Aquinas’s Doctrine of Analogy

Recently yet another book in the Thomistic Ressourcement Series was published:  a work by Domenic D’Ettore, Analogy after Aquinas: Logical Problems, Thomistic Answers (Catholic University of America Press 2019; excerpts from the book are available also at Google Books). It concerns the issue of historical interpretations and development of Aquinas’s doctrine of analogy, especially after it was contested by John Duns Scotus and his followers. The scope of the book is defined very clearly:

This study confines its investigation historically to the period between the opening decade of the fourteenth century, when Dominicans first encountered and answered John Duns Scotus, and the middle of the sixteenth century, prior to the opening of the Council of Trent. This stopping point allows the work to focus exclusively on Dominican Thomists, without needing to branch off into Jesuit contribution to the discussion. The particular Dominican Thomists selected are chosen for a combination of their historical influence on the development of the doctrine of analogy in Thomism and for the purpose of illustrating the range of interpretations to which Thomas’s thought has been subjected (from the Introduction, p. 1).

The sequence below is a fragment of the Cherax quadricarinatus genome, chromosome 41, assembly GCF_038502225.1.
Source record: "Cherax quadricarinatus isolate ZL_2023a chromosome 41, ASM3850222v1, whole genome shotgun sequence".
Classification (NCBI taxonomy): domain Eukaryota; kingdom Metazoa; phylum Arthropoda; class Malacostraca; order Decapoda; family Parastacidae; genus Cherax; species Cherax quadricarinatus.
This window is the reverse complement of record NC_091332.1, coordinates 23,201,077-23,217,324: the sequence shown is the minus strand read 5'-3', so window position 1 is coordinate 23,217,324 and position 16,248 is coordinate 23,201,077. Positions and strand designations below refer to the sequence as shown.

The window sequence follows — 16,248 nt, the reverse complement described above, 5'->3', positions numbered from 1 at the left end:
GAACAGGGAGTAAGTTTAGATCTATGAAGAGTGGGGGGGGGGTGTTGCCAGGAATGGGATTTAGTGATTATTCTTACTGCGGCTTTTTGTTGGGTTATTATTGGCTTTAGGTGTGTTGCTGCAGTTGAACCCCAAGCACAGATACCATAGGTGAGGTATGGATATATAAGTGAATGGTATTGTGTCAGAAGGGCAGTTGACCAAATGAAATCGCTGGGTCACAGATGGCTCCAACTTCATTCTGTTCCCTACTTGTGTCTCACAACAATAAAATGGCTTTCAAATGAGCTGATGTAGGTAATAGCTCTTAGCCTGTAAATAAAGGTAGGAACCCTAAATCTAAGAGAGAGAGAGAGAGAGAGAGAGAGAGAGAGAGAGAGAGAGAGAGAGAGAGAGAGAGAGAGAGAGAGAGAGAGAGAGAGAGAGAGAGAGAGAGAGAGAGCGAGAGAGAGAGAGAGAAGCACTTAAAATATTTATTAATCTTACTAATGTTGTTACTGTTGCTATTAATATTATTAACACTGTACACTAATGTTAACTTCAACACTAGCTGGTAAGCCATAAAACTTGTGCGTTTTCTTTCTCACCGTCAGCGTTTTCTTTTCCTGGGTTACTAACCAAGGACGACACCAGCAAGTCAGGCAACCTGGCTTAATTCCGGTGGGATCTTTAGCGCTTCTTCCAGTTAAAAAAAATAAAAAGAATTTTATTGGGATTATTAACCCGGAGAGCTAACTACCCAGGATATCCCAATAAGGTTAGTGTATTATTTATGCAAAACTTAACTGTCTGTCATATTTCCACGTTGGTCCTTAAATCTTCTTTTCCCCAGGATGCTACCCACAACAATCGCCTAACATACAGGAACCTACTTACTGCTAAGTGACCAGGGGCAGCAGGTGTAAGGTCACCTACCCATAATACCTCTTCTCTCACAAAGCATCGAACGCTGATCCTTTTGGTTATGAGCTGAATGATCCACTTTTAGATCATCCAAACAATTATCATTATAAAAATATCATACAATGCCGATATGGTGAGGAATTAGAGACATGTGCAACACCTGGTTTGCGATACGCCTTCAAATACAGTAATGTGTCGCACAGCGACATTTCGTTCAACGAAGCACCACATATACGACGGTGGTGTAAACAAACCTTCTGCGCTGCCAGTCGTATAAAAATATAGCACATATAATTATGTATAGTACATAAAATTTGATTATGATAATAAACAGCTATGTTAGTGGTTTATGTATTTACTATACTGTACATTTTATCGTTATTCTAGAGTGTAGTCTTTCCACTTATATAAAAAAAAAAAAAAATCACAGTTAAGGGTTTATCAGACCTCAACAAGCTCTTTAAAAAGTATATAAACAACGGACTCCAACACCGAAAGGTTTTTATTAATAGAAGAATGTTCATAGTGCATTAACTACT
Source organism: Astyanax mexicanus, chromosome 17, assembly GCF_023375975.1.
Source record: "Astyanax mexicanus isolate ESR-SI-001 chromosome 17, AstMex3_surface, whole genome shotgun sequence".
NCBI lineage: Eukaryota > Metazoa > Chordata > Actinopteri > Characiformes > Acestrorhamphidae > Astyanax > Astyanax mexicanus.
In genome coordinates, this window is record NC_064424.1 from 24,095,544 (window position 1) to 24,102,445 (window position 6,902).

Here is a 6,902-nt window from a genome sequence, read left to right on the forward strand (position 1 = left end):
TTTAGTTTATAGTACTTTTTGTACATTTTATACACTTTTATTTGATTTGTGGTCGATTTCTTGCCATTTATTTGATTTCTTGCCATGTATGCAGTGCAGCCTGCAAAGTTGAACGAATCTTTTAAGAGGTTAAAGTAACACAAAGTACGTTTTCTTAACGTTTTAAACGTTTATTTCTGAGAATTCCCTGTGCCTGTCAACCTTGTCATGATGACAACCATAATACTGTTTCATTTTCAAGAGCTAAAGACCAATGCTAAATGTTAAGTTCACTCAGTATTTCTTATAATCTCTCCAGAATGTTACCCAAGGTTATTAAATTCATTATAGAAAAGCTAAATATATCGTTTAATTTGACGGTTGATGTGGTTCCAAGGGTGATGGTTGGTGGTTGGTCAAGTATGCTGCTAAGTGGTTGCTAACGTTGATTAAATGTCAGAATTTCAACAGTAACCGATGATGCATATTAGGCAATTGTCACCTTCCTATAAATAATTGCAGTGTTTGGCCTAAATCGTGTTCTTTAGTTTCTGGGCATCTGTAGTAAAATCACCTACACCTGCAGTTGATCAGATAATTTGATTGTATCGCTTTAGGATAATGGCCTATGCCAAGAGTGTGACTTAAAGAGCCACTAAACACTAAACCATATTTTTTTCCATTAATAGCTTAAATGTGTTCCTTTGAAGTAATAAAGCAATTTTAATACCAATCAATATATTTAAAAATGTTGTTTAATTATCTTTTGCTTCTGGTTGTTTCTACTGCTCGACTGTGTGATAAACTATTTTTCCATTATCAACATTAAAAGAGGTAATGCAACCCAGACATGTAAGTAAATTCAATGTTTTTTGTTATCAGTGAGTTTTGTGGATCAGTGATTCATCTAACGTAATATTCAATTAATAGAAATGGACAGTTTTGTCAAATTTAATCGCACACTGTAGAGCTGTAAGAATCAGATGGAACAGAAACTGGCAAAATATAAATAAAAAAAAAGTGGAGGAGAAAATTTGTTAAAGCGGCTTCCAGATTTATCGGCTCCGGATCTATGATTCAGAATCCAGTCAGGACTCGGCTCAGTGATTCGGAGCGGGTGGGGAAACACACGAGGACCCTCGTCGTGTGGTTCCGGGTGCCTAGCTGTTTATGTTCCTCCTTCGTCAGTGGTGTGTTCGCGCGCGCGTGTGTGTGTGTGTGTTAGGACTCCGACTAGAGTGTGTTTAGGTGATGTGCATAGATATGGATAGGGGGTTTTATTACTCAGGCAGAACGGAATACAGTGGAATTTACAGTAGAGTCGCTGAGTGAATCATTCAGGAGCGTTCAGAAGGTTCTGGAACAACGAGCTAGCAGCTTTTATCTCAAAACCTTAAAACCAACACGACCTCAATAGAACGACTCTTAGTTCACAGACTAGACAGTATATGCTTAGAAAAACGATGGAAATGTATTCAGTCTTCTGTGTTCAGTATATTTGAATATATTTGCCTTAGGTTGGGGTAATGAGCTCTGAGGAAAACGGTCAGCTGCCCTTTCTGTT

Domenic D’Ettore is an assitant professor of philosophy at the Marian University in Indianapolis. He specializes in the medieval philosophy, especially in the thought by St. Thomas Aquinas and its later reception.

By the way, we recommend a recording of the lecture by Thomas Joseph White The Careful Rationality of Monotheism: Thomas Aquinas on Analogical Knowledge of God, given at Lumen Christi Institute in 2013.